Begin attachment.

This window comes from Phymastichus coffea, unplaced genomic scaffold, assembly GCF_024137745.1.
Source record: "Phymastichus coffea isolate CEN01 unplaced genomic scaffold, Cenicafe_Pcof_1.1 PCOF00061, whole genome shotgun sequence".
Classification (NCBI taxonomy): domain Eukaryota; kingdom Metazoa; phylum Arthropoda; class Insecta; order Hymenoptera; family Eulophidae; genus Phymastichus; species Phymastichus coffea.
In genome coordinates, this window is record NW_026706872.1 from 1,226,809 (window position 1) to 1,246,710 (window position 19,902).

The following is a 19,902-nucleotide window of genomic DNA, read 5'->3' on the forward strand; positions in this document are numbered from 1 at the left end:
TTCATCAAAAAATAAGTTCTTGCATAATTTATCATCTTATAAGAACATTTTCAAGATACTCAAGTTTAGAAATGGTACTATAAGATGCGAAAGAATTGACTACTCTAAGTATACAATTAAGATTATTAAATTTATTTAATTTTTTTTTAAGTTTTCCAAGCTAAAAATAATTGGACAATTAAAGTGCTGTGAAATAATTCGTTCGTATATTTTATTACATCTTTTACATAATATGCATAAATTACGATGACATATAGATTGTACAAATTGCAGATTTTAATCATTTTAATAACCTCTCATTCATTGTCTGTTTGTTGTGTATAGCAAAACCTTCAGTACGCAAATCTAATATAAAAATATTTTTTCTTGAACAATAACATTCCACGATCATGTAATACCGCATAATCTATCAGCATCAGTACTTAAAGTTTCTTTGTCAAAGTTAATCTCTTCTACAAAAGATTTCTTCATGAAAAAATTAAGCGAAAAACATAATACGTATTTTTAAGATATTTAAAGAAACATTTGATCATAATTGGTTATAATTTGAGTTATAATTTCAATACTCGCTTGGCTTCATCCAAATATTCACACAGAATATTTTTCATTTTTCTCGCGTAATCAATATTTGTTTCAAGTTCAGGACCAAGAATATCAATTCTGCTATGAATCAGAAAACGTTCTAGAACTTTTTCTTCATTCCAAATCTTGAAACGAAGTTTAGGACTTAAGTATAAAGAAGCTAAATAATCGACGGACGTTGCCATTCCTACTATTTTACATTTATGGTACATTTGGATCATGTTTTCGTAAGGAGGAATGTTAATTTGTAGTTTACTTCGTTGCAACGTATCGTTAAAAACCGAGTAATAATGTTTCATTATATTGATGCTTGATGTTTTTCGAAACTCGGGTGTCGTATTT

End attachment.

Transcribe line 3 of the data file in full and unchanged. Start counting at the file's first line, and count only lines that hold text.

Classification (NCBI taxonomy): domain Eukaryota; kingdom Metazoa; phylum Arthropoda; class Insecta; order Hymenoptera; family Eulophidae; genus Phymastichus; species Phymastichus coffea.